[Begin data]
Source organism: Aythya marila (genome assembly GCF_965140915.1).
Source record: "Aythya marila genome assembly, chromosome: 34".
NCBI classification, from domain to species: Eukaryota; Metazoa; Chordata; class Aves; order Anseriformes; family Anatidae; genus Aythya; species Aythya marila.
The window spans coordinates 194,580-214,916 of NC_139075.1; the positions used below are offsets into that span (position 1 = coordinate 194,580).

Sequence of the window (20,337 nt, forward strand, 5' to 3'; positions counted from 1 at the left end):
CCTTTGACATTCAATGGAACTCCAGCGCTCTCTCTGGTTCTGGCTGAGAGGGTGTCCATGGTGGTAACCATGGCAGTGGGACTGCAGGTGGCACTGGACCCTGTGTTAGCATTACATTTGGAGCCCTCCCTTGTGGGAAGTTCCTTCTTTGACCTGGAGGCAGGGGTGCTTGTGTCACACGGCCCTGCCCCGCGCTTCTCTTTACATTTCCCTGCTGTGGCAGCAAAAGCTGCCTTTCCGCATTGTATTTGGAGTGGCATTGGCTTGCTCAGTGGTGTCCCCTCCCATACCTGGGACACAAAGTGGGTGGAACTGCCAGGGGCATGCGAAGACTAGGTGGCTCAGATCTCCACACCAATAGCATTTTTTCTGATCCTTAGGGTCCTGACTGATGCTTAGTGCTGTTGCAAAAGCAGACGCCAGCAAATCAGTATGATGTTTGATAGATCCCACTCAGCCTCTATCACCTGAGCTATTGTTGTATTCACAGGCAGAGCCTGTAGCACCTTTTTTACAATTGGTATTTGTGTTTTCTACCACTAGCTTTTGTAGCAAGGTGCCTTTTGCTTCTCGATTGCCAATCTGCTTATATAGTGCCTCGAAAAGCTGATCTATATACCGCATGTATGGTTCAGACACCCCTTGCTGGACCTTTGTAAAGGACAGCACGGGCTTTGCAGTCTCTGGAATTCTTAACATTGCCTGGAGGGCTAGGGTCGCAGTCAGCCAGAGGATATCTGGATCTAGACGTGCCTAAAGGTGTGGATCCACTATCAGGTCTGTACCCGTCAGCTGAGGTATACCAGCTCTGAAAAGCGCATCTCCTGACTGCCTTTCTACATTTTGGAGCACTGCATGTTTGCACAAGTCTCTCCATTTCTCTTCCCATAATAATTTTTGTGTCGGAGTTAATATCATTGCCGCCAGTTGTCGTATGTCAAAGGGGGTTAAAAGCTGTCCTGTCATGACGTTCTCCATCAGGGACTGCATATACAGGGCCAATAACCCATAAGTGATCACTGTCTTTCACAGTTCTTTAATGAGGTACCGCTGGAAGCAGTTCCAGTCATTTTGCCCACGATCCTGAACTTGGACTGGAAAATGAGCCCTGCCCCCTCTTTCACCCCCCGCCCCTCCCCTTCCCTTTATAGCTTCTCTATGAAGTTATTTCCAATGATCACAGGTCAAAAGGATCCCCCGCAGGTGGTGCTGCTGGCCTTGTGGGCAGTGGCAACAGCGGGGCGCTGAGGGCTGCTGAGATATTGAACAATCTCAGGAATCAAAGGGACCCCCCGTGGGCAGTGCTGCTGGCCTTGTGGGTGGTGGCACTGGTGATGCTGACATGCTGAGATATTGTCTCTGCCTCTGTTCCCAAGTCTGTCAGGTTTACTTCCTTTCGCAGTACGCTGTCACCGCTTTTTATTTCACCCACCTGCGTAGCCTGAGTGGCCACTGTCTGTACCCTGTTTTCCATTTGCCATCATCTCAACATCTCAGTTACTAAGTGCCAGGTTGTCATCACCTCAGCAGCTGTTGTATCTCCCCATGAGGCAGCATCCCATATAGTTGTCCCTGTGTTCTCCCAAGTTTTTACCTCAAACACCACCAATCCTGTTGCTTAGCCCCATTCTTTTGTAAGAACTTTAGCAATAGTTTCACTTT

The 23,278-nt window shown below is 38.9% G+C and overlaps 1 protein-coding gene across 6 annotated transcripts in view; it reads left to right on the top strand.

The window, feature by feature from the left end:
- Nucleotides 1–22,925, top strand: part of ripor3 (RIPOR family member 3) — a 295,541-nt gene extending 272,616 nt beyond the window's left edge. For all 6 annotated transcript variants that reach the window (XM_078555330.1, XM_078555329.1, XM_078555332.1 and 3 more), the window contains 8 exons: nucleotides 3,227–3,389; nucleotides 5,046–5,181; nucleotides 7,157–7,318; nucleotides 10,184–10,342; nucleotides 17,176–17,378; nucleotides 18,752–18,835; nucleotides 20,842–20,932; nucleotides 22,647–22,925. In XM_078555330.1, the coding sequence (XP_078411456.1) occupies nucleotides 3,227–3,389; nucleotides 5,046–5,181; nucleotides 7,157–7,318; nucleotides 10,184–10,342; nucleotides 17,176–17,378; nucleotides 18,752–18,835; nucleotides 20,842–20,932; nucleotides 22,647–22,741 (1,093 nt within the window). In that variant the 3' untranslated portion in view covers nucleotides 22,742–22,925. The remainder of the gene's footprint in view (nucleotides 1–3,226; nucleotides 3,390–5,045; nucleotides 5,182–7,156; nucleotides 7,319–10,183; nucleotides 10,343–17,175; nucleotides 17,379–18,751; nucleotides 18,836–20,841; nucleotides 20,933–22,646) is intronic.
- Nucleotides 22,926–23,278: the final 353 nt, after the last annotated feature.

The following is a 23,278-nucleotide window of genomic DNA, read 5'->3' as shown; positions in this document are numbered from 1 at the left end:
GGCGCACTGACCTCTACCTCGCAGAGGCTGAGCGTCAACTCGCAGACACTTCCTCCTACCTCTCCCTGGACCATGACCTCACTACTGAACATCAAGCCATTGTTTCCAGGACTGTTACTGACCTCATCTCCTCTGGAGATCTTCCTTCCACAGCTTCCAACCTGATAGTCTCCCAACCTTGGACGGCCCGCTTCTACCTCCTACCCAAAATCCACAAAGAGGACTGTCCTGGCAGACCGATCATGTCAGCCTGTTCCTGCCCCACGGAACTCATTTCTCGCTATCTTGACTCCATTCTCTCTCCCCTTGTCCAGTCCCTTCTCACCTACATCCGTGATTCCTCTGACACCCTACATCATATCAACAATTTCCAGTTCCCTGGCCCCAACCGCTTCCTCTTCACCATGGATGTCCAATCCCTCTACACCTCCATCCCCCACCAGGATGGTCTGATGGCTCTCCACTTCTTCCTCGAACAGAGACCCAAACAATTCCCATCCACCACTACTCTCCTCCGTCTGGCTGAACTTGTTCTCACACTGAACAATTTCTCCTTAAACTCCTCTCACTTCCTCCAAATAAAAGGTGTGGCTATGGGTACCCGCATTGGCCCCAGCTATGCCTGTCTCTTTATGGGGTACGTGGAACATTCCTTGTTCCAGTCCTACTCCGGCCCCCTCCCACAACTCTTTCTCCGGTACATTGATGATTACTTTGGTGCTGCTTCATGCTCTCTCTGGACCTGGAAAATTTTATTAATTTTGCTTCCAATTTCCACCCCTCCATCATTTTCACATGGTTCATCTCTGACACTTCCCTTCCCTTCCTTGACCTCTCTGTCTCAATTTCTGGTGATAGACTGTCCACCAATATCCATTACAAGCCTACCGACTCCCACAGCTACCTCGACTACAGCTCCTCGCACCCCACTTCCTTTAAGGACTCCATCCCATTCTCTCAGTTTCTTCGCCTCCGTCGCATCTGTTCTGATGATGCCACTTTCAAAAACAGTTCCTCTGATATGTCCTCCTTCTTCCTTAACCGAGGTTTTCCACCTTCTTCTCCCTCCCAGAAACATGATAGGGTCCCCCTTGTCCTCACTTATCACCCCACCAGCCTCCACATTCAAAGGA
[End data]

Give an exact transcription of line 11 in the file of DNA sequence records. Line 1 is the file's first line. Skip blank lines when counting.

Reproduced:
The following is a 23,278-nucleotide window of genomic DNA, read 5'->3' as shown; positions in this document are numbered from 1 at the left end: